Richard M. Abdallah, family law attorney


Richard M. Abdallah has his work cut out for him. Marriage licenses in Sacramento County have steadily increased over the last 10 years (9,613 total in 2016), and national statistics show that 50 percent of those will likely end in divorce. SN&R had a chat with the Arden-Arcade family law attorney about divorce trials, what makes California’s laws unique, and why the scorched-earth approach isn’t always the best style of separation.

You often hear about when the best age is to get married. When’s the best age to get divorced?

Ha! I don’t know about age, but I would say as soon as possible after you get married, if it’s going to happen. The longer you stay married, the longer you get entwined together, the greater chances you have children together, which complicates things. … So, if somebody says the best age to get married is 25 and you’re going to get divorced, I would say 25 and a half.

Say I’m thinking of settling down. How can I prepare for the worst?

Well, a premarital agreement. People now know it as a prenuptial agreement. … When people say preparing for the worst, they’re usually thinking finances. So, there’s certain things that you can contract with your future spouse so that if something were to happen … you’ve kind of laid the groundwork … whether or not there’s going to be spousal support paid, whether or not the business you already own is going to remain your separate business, or whether or not a house that you already own will remain your separate house.

Anything unique about California divorce law?

Well, California is a “community property” state. … It’s also a “no fault” state. “Community property” means whatever’s acquired during the marriage is 50-50.

And “no fault”?

Some people come in and they’ll want to get a divorce because their spouse cheated on them, and they want to make sure they don’t have to pay spousal support. … In California, it doesn’t matter why you’re getting [a] divorce. … The laws remain the same whether somebody did something wrong or nobody did something wrong.

When do you usually get the phone call?

I get a fair number of calls from people contemplating divorce. Or getting ready to pull the trigger and they want some advice on how to proceed, or they’re tire-kicking to see how much it’s going to cost them. I also get some, “Hey, my spouse just filed for divorce and I have to go to court in three weeks. I need an attorney.”

How much do divorces cost, on average?

It’s a wide range. … In a simpler divorce where it’s slightly contested, where maybe there’s a couple court hearings for child custody along the way, you may be looking at around $7,000. … And then in cases you can read about in the news, those can be in the hundreds of thousands. It wouldn’t be completely unusual for a case here in Sacramento that’s contested and goes to trial to be in the $30,000 range.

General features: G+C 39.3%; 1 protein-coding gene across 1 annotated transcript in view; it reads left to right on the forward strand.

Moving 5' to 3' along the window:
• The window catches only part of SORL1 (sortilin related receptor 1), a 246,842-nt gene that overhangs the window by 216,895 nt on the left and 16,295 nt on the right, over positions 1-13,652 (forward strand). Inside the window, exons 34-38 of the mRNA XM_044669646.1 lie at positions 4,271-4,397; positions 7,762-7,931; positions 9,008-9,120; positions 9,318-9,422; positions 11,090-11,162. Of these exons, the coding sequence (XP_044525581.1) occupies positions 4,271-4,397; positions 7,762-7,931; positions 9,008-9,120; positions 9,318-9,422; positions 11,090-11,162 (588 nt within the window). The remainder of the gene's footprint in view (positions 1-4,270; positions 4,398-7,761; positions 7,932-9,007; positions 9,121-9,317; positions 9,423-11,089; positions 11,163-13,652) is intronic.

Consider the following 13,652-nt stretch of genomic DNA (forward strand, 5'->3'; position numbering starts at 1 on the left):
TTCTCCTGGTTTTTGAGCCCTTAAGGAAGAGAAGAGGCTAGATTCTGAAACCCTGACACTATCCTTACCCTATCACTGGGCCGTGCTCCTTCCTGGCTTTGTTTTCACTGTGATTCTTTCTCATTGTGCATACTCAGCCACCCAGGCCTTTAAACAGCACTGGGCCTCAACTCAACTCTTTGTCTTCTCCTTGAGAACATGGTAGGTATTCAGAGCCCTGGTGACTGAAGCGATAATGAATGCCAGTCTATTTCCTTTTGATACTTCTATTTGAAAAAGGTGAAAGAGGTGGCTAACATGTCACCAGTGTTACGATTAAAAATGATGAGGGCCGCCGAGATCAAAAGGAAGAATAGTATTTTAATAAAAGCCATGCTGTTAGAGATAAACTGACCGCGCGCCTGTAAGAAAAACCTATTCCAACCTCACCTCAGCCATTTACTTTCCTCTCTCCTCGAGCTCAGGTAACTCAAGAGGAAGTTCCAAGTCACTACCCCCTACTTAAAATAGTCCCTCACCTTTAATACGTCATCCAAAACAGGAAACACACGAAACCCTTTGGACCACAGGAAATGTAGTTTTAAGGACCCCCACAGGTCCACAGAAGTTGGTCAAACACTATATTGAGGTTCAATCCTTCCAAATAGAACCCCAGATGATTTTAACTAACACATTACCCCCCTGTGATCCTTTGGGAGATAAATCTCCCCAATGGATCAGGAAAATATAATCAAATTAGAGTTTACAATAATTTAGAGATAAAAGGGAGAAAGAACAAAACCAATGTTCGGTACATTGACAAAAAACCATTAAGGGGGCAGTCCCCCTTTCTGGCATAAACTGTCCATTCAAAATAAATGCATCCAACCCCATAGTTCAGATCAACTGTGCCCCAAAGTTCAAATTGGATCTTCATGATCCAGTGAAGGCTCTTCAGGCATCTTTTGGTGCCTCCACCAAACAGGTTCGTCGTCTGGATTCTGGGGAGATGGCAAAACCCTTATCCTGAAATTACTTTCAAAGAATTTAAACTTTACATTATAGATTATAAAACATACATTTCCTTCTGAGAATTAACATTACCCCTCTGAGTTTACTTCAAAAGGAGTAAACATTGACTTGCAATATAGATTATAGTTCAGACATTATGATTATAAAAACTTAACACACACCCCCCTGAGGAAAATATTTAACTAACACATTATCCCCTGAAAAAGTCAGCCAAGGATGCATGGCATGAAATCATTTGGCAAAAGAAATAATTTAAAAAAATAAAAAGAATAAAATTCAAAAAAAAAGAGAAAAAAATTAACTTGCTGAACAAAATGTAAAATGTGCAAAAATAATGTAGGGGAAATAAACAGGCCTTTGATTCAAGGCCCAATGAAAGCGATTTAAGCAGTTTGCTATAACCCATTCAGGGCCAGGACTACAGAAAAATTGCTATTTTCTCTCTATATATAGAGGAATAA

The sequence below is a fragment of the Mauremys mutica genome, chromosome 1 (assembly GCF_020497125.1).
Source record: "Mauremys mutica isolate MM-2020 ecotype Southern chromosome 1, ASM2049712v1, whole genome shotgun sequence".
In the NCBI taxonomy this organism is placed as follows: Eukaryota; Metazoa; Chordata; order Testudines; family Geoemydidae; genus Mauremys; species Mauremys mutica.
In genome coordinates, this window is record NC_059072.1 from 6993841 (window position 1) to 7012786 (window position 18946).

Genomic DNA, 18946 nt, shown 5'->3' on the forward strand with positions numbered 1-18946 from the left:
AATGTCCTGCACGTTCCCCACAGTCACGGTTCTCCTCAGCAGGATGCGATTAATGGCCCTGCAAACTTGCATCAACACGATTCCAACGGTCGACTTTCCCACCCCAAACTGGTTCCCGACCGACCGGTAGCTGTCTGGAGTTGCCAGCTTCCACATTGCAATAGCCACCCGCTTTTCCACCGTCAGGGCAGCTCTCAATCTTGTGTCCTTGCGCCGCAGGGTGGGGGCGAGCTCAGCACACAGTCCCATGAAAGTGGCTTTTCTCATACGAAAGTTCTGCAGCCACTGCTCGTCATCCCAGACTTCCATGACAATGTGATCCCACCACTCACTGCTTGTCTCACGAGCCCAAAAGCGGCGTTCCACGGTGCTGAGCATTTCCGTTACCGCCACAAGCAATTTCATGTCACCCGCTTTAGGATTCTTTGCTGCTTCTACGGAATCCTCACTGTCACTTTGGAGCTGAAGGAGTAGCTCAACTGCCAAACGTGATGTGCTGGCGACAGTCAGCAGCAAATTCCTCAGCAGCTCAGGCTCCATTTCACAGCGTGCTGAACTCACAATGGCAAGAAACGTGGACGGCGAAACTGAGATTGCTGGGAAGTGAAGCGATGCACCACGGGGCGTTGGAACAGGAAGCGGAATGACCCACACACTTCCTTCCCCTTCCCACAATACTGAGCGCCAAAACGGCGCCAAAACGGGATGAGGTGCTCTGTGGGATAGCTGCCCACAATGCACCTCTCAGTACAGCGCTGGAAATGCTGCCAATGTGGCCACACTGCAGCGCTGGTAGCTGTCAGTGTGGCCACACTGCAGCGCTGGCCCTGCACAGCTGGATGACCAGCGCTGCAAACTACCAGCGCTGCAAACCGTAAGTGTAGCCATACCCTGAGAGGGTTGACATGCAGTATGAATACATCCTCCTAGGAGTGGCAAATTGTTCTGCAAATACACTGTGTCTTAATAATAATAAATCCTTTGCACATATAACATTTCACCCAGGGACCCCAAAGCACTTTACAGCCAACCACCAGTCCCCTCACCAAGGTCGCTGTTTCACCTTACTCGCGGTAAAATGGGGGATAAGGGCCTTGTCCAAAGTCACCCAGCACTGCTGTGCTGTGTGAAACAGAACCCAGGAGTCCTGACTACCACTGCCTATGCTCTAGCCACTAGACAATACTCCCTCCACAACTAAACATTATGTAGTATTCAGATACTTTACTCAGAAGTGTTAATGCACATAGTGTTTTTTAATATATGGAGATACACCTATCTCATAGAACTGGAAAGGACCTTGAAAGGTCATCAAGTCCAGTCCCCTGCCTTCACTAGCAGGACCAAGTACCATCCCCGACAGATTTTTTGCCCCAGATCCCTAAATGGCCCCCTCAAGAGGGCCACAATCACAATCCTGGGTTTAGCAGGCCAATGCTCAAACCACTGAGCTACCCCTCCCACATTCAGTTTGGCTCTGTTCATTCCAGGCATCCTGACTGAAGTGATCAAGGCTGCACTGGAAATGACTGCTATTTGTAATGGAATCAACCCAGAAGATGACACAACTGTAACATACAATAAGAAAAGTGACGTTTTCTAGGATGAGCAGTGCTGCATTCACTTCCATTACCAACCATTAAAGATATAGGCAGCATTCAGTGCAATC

And how long do they usually take?

[After filing an initial petition] You have to wait six months to be divorced in California. Some of them can be completed before six months. … Those are best-case scenarios. … I would say the average case is about a year.

What’s the most challenging part of the process?

Managing people’s emotions and expectations. People come in, they’re highly charged because it’s a very emotional time, especially as it relates to children. Some people also have the idea, “Well, I’m going to hire an attorney, and I’m going to get every single thing I want,” and that’s not necessarily the case. It’s not like you grab the little bottle of magic and everything goes your way.

And the most rewarding?

I’ll give you an example: Let’s say a man or a woman comes into my office, and the other party has been the breadwinner the entire time, and they’ve been married for 30 years. The breadwinner decided to clean out [their] bank accounts and move out, and they’re not paying the other person a penny, and this person is basically homeless. To be able to go to court and get some financial relief for that person, that’s a fantastic feeling.

Are you married?

Yes, I am.

How has your job affected your views on marriage?

It hasn’t really affected my views, [but] you see how things get ugly. One thing I’ve learned is if you do get divorced … try and divorce peacefully and amicably. I tell this to all my clients: You can fight tooth and nail, try to scorch the earth through a trial and spend tens of thousands on attorney fees, and it’s very likely that the result will be something that you should have just agreed to in the beginning. That’s really because the laws [in California] are so clear on what the parties’ respective rights are. … But, feelings get hurt. Emotions run high. There’s anger. Sometimes, there’s cheating that takes place, and one party is scorned and they want to punish the other party. If you can try and do it peacefully out of court, then it’s better for everybody. Who really makes money fighting things in court are the attorneys.